# Charging Sealed Lead Acid Battery ?????

Discussion in 'Electronic Basics' started by bigdaddy, Jun 6, 2006.

I have this small 10V 1000mA (5 hr)sealed lead acid battery.

Is it all right to charge it with a 12V Car battery charger ?

The other thing is that is has three leads - RED; BLACK and BLUE.
I wonder what blue is for. By the way, It is from my grandsons toy
car.

If it can not be charged with the battery charger, then what charger
should be used. I like to build my own charger, if I lay my hand on a

2. ### ehsjrGuest

Yes. Either limit the current to the equivalent of a trickle
charge for the battery, or charge it through a resistance at
higher current and terminate the charge when the battery is
full. See below.
An LM317 is excellent for this, and will probably work
well with your 12v car battery charger. However,
suitable wall warts are cheap, so I'd use one of them.

Constant current charger:
15 - 18V
Wall
Wart -----
+ ---+--Vin|LM317|Vout---+
| ----- |
[.1uF] | |
| +----------+----> 100 mA To batt +
|
- ---+------------------------> To batt -

I'm assuming 100 mA is a proper trickle current for your
battery - you need to determine the right figure and then
compute the resistor needed as follow: R = 1.25/I where
I is the trickle current.

For a constant voltage charger:
15-18V
Wall
Wart -----
+ ---+---Vin|LM317|Vout---+-----+-----> To batt +
| ----- | |
| | | | +
[.1uF] +----------+ [1uF]
| | |
| [1.8K] |
| | |
- ---+---------+----------------+-----> To batt -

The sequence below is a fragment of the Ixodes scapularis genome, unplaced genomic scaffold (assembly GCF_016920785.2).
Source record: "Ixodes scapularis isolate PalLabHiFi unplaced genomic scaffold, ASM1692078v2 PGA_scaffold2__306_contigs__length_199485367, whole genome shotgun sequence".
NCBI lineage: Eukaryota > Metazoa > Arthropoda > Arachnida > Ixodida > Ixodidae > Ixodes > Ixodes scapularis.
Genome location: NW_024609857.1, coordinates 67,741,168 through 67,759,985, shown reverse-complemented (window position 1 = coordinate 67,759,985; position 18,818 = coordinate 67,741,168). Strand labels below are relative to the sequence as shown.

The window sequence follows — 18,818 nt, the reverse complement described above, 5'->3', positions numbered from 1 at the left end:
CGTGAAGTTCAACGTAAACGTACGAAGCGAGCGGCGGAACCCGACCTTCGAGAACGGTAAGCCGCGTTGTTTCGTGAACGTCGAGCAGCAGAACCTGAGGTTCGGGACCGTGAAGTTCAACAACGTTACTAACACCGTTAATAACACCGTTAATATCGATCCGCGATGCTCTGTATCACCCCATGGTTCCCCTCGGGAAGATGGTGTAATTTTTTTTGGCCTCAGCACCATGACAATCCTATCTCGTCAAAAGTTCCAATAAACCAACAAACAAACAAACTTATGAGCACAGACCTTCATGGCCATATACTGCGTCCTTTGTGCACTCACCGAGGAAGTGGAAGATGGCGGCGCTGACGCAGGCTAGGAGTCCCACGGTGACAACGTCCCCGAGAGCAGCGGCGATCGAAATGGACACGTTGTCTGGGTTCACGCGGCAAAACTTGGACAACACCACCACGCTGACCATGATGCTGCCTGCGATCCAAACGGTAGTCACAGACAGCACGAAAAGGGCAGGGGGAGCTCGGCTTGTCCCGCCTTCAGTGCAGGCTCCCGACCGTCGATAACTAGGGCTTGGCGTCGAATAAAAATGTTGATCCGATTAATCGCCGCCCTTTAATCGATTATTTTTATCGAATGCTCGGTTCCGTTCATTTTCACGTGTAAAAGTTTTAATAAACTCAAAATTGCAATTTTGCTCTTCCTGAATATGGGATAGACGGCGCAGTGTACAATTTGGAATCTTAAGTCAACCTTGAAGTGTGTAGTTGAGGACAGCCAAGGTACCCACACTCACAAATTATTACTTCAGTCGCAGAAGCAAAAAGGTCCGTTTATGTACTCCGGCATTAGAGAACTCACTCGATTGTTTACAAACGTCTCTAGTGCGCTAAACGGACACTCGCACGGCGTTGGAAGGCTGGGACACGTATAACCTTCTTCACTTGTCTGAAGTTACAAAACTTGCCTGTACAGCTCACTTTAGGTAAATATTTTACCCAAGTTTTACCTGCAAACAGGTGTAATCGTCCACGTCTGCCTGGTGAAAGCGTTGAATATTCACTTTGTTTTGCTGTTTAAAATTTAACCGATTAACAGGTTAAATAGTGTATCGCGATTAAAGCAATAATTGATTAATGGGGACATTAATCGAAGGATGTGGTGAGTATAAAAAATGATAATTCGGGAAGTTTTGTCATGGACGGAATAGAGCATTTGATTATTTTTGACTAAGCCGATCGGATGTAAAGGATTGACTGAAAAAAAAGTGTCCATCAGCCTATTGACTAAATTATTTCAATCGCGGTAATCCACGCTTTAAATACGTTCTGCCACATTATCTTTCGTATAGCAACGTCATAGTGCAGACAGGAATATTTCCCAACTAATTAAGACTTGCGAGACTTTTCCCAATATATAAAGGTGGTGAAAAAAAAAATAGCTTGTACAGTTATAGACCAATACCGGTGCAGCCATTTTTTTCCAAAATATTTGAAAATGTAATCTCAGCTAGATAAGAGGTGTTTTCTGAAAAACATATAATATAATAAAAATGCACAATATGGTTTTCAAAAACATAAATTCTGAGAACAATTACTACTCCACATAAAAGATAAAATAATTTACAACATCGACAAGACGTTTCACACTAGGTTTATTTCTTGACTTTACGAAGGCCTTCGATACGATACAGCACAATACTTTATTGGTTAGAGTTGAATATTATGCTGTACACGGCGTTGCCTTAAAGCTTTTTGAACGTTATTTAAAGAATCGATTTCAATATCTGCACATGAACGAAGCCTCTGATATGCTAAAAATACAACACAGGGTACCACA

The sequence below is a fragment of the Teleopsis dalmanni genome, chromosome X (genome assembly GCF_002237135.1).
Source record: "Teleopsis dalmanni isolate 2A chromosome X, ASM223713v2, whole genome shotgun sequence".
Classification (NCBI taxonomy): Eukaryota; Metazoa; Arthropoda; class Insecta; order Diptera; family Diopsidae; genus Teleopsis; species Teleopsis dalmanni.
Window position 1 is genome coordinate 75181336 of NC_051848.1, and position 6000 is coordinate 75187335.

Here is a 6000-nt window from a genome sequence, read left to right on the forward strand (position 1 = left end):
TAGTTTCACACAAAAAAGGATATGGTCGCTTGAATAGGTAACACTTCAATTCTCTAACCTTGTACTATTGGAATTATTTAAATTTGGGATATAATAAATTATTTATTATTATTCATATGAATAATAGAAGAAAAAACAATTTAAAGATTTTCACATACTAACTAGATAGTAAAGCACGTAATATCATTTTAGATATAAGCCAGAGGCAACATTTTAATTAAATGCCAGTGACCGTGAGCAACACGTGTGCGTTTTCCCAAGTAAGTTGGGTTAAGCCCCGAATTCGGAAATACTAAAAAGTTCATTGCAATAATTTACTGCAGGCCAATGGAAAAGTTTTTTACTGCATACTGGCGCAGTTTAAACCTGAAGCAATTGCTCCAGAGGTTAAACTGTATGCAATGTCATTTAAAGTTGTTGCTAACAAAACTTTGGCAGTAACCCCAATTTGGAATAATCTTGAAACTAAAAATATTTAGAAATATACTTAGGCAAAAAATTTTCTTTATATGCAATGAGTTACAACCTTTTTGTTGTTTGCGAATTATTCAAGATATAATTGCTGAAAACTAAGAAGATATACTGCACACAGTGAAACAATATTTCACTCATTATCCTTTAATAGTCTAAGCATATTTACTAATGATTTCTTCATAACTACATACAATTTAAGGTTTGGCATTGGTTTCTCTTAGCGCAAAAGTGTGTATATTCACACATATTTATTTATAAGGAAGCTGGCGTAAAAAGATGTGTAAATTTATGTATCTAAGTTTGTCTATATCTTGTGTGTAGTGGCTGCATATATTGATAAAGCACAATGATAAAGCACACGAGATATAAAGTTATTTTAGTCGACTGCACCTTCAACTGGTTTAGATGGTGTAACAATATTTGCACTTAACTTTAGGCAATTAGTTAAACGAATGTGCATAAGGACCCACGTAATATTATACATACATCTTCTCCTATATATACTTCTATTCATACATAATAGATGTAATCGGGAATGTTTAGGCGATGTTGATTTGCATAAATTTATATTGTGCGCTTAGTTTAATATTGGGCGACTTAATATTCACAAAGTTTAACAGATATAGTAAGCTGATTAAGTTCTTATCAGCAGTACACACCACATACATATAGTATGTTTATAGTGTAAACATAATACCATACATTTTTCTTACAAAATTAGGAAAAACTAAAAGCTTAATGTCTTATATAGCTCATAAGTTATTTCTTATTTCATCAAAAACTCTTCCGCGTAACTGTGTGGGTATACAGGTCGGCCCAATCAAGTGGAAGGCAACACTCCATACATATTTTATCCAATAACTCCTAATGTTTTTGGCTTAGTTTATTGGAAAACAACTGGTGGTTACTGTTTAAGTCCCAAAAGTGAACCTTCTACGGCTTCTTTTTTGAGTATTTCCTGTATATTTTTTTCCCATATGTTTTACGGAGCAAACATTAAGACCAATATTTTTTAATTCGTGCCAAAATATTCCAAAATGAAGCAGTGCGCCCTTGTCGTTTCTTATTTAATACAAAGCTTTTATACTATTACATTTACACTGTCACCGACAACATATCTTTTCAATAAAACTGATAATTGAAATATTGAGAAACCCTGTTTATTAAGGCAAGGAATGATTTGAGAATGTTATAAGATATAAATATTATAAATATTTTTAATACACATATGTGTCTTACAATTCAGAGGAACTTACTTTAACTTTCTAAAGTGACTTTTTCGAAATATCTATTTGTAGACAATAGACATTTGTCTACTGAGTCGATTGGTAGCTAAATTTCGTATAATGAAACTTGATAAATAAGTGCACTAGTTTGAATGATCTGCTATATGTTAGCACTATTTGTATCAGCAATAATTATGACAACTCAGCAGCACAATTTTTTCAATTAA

That will give you 11.47 volts, which is
about right for a 10 volt SLA battery.
Mount the LM317 on a heatsink. You can use
the above circuit as a power supply in place
of the battery, or to charge the battery.

Ed

3. ### RogerGuest

Sealed batteries are best charged slowly using a a current and voltage
limiting circuit. Easy way to do this is with the circuit below for
voltage mode (11.4V) using an LM317L regulator, the L suffix means the
current is limited to 100mA. Convinient!

***BUT*** this blue wire bothers me. Usually the "third connection" on
rechargable batteries is for a temperature sensor used to detect a rise
in temperature during high current fast charge which indictes that the
charge is complete.....BUT NOT FOR LEAD ACID. This technique applies to
be charged with a 12V car battery charger. If there is any doubt as to
the type of battery then use low current limited source **and** slowly
raise the voltage such that there is just enougth to get the desired
charging current. It is possible to establish the type of battery by
observing the characteristics, but difficult to explain simple and
reliable rules for doing this ;-)

4. ### ehsjrGuest

Not quite. The L suffix means that the device is
guaranteed to be able to provide at *least* 100 mA, not
that it will limit the current to 100 mA. Typically, it
will provide up to 200 mA, and at maximum, up to 300 mA.
To use it as a limiting device is wrong - it's the other
way around. You need to limit the current through it to
100 mA or less to be in its guaranteed range of operation.
(All the above for the voltages involved with the charger -
the device is less capable at higher Vin-Vout voltage
differential.)

Ed